With change comes challenge and with challenge comes the need to adapt. A long, illustrious history is not stopping Bedford School from leading by example in the most progressive ways possible.
Established in 1552 and located in the centre of Bedford, England, this all-boys boarding institution has pulled out all the stops to solidify its current areas of strategic focus — they are a result of a series of discussions with its governors, who were delighted to share critical skills they felt would be essential in the next few decades.
Pairing their insights with a reading list of topical subjects and resource to the World Economic Forum’s ‘Skills for Your Future Paper’, two facts emerged. Firstly, it is clear that the working world that the young men of Bedford will be entering is becoming ever more technologically-driven. Secondly, human skills will be more critical than ever for the next generation.
These findings have resulted in a strategic focus by the school in three key areas: digital technology, community partnership and entrepreneurship. The plan is in motion and boys have already thrown themselves into countless projects learning important life skills along the way and enriching the lives of others in the community and around the world. These stories are proof:
To Year 12 students Troy Arora and Jamie Wallwork, making a difference meant teaching primary school children at Goldington Green Academy the art of dribbling a ball, passing when necessary, and shooting legendary shots.
Last term, they taught a group of Gifted and Talented children. This term, they are teaching children in a low ability learning group to improve their social, emotional, and mental development. In the process, Arora and Wallwork also learnt a few things themselves.
“I have become a lot more organised and I feel more confident leading the children and showing them what to do,” Arora explains. “As we have got to know the children, it has been great to see their game develop, and, in particular, watch them grow as a team and see how they communicate better with each other.”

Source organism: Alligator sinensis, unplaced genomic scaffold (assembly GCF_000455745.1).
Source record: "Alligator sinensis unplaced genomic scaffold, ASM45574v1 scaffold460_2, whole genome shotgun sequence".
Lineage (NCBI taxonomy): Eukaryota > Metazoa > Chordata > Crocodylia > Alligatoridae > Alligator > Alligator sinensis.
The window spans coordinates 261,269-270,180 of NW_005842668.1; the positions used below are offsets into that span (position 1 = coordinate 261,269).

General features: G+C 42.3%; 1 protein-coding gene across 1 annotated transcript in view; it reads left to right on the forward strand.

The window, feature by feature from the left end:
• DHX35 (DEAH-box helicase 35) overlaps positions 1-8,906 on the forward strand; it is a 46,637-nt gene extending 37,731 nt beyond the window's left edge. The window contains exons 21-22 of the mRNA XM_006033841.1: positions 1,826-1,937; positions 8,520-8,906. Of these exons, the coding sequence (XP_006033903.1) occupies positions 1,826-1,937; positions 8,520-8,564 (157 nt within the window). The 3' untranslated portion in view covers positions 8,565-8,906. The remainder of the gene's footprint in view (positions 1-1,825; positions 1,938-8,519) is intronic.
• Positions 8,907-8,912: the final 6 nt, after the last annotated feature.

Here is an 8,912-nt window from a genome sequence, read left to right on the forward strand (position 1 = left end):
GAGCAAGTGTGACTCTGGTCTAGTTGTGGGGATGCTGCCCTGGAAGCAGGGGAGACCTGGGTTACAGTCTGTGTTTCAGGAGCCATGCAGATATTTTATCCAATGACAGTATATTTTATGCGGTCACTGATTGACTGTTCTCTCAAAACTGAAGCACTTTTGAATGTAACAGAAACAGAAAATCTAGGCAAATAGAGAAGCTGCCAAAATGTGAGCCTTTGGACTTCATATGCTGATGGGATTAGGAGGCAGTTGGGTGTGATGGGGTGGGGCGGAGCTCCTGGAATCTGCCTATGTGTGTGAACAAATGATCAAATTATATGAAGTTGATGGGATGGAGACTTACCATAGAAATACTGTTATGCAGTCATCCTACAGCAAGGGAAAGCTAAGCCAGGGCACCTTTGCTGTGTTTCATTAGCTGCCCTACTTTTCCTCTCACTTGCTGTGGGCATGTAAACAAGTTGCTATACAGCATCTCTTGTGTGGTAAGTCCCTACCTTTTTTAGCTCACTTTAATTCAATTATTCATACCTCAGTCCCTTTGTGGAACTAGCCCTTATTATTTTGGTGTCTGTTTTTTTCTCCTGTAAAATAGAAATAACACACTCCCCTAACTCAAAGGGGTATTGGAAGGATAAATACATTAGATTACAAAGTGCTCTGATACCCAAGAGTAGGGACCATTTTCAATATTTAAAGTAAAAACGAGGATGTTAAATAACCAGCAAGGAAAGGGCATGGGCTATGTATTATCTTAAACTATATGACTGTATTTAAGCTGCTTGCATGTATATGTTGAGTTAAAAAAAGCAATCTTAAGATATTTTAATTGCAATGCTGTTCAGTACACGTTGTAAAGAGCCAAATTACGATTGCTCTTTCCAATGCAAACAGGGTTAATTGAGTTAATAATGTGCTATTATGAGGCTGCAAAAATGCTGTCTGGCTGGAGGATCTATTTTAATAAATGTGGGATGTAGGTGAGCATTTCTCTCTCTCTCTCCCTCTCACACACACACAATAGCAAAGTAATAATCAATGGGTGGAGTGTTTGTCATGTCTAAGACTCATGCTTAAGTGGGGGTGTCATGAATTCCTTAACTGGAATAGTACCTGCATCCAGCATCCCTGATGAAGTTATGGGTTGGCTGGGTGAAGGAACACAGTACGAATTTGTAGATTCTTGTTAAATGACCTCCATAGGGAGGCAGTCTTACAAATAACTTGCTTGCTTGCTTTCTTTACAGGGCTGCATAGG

Goldington Green Academy is just one of the schools happy to partner with Bedford School students. A total of 1,000 pupils from 15 local primary schools and 17 upper schools are proud to reap the rewards of their weekly commitment to giving back — whether through teaching students to dunk, read, or speak Mandarin. The boys of Bedford School have even developed a care package project and fundraised to help African mothers give birth safely.
Technical skills are one thing, and digital mastery is another — the latter develops technologies used in outer space, which is exactly what Kevin Xu and Vincent Tang did as Year 11 students.
The two jumped at the chance to participate in the Raspberry Pi Mission Zero project run by the European Space Agency. The goal was to design a programme that could detect moisture from the International Space Station (ISS) and indicate whether it was wet or dry through the Astro Pi computer.
Dr. Albin Wallace, Bedford’s Director of Digital Learning and a driving force behind their 21st century curriculum adaptations, was always a shout away to help the boys comprehend their task, develop a solution, and submit their findings.
Recently, Xu and Tang have found out that their code has been accepted and will be sent to the International Space Station (in an Astro Pi) to take a humidity reading. It will be launched in May, and the programme will run on the space station later that month.
Wallace describes their win as “truly an exciting achievement that is, quite literally, out of this world”.
Through entrepreneurship, the 1,115 boys of Bedford are merging everything they’ve learned about community needs and technological advances to turn ideas into reality. The accomplishments of Year 13 artists Henry Cudjoe and Alex Edun are proof.
When the duo first set up their custom design business, “Two Customisers”, they had no idea their designs would decorate the boots of Team GB rugby sevens star Dan Bibby at the recent Olympic Games in Tokyo. They’ve even designed for Welsh rugby international Luke Treharne and several other top players.
They have a curriculum and environment that integrates entrepreneurial thinking and the real-world skills of problem-solving, teamwork, empathy, resilience, risk-taking, creativity, innovation and collaboration to thank. Without such traits, they would have never been able to create a successful business with global exposure, and run make a profit to boot.
Bedford has been producing students with vibrant stories and shows no signs of slowing down. If you seek an academic experience that will thoroughly, yet holistically, prepare your son for the world of work, Bedford School warmly welcomes you to inquire further.